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Overcoming barriers and stigma: new frontiers in solid organ transplantation for people with HIV.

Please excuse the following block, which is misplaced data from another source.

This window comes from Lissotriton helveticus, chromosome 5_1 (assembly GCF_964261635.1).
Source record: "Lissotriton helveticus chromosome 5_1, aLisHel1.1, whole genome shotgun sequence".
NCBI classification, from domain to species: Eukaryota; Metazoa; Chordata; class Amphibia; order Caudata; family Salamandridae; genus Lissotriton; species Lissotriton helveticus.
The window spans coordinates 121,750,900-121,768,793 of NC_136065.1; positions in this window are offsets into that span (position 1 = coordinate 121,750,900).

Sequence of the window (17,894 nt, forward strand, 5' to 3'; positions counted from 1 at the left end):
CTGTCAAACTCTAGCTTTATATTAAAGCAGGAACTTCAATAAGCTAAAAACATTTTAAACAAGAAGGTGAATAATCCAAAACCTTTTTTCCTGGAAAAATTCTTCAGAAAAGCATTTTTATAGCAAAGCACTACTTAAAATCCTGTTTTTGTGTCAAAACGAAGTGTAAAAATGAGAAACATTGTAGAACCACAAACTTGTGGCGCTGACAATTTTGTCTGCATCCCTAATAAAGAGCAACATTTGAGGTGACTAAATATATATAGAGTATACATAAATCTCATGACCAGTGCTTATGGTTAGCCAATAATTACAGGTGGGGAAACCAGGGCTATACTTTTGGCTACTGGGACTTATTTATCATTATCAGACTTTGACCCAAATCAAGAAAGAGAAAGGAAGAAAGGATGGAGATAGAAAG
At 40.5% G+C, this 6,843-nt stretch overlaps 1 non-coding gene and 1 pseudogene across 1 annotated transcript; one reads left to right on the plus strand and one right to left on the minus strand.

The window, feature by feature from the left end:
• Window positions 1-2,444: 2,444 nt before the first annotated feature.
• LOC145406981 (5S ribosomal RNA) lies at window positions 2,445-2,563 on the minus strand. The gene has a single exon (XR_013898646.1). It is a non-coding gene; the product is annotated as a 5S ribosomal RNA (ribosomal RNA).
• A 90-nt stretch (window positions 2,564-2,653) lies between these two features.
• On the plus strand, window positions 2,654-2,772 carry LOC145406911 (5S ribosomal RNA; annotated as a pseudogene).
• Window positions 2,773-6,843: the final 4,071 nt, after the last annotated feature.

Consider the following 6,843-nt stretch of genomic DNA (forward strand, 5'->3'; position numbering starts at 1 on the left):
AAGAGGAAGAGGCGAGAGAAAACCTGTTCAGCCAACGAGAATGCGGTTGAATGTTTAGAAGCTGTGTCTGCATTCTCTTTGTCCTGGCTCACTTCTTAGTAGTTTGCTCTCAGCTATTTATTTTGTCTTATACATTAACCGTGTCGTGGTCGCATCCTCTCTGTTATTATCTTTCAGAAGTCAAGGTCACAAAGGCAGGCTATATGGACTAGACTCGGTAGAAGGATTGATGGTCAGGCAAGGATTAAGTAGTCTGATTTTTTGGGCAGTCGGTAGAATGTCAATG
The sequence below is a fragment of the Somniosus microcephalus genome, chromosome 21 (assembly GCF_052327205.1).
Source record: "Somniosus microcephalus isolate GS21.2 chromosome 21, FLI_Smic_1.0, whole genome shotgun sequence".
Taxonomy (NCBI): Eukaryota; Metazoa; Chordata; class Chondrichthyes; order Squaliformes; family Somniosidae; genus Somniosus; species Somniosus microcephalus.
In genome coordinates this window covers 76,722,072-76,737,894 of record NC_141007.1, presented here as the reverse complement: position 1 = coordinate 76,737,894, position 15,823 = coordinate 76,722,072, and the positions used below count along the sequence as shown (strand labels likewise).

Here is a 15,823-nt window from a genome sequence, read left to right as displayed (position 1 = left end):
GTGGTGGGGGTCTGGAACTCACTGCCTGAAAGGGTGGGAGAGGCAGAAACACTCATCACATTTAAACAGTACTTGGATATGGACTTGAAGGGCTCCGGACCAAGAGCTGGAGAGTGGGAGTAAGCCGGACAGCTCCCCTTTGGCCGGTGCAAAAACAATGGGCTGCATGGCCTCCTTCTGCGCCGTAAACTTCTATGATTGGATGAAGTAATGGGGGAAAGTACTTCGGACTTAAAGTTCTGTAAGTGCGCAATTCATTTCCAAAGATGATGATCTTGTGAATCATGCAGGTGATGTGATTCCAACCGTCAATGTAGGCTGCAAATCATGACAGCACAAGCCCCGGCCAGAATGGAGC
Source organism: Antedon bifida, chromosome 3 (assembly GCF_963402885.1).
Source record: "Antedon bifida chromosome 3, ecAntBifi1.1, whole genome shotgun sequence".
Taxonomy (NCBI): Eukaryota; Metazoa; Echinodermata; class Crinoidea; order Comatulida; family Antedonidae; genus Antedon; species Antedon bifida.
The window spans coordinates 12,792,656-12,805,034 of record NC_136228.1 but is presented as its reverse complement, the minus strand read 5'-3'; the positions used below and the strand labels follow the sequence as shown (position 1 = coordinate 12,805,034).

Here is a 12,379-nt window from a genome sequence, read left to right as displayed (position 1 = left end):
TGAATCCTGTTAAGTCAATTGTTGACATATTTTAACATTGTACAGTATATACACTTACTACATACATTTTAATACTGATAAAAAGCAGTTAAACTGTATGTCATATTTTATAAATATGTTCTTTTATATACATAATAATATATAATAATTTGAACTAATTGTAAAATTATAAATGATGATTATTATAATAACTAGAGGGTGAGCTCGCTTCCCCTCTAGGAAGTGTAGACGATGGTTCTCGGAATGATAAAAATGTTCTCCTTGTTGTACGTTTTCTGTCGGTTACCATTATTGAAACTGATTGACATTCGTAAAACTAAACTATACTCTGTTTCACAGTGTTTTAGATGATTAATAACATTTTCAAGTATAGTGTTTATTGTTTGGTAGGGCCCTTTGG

SUMMARYThere is a growing need for solid organ transplantation (SOT) for people living with human immunodeficiency virus (HIV). With the advent of antiretroviral therapy, people living with HIV are experiencing increased life expectancies and are, therefore, developing more comorbidities, including end-stage organ disease. In cases of advanced organ failure, SOT is often the best therapeutic option to improve quality of life and overall survival. As organ shortages persist, transplantation of organs from donors with HIV to recipients with HIV has become a potential therapeutic option. This article first reviews the current state of organ transplantation from donors without HIV to recipients with HIV (HIV D-/R+) by organ and discusses key lessons learned from these transplant trials, including those about drug-drug interactions, rejection, and opportunistic infections. It then explores transplantation from donors with HIV to recipients with HIV (HIV D+/R+), a new frontier. Finally, it investigates challenges of implementation, including public awareness and regulatory requirements, and explores future directions for SOT in people living with HIV.

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